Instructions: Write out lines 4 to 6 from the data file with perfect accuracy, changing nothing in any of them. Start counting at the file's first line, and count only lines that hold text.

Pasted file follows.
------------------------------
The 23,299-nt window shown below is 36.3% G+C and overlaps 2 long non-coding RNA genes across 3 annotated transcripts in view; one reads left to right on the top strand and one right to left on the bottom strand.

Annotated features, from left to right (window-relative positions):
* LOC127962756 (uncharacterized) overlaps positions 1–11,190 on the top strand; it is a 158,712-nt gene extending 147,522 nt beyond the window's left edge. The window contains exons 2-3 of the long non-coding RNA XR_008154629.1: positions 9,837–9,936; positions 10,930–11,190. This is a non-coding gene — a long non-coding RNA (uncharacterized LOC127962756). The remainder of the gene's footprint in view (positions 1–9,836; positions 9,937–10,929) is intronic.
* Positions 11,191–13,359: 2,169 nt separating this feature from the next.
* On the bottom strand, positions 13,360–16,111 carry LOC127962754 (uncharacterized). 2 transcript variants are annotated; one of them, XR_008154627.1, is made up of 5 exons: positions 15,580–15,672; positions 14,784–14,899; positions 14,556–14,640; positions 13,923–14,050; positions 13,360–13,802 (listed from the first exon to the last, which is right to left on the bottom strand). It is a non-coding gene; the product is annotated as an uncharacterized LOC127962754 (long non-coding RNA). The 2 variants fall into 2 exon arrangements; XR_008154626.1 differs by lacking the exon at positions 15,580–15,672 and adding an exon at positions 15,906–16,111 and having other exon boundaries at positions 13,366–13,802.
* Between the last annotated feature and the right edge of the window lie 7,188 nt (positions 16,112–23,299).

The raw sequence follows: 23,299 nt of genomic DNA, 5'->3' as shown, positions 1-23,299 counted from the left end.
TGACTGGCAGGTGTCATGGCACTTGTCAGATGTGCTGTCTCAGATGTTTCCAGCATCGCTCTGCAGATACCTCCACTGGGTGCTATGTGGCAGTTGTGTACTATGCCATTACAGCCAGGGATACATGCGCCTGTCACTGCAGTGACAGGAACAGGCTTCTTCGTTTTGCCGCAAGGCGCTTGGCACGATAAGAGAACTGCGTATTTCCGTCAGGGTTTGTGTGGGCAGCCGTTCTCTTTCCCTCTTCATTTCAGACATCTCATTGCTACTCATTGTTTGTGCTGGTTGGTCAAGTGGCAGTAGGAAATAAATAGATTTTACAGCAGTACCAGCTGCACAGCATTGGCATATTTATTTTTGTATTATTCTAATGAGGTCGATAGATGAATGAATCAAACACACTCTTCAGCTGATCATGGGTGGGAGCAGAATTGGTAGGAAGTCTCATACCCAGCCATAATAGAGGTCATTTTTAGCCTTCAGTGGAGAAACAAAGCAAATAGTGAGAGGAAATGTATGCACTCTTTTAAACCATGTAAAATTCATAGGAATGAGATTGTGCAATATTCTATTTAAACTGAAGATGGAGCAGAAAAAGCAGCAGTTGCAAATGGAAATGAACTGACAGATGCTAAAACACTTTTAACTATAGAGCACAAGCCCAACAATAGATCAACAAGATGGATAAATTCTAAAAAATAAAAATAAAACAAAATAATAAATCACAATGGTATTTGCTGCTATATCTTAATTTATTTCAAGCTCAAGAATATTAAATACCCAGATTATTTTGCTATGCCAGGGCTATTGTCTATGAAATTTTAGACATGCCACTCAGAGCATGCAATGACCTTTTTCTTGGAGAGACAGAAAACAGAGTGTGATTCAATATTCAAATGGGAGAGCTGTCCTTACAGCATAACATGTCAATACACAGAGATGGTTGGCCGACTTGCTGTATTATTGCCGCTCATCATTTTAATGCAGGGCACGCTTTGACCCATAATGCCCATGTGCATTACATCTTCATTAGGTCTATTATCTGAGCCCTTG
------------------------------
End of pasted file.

* Positions 11,191–13,359: 2,169 nt separating this feature from the next.
* On the bottom strand, positions 13,360–16,111 carry LOC127962754 (uncharacterized). 2 transcript variants are annotated; one of them, XR_008154627.1, is made up of 5 exons: positions 15,580–15,672; positions 14,784–14,899; positions 14,556–14,640; positions 13,923–14,050; positions 13,360–13,802 (listed from the first exon to the last, which is right to left on the bottom strand). It is a non-coding gene; the product is annotated as an uncharacterized LOC127962754 (long non-coding RNA). The 2 variants fall into 2 exon arrangements; XR_008154626.1 differs by lacking the exon at positions 15,580–15,672 and adding an exon at positions 15,906–16,111 and having other exon boundaries at positions 13,366–13,802.
* Between the last annotated feature and the right edge of the window lie 7,188 nt (positions 16,112–23,299).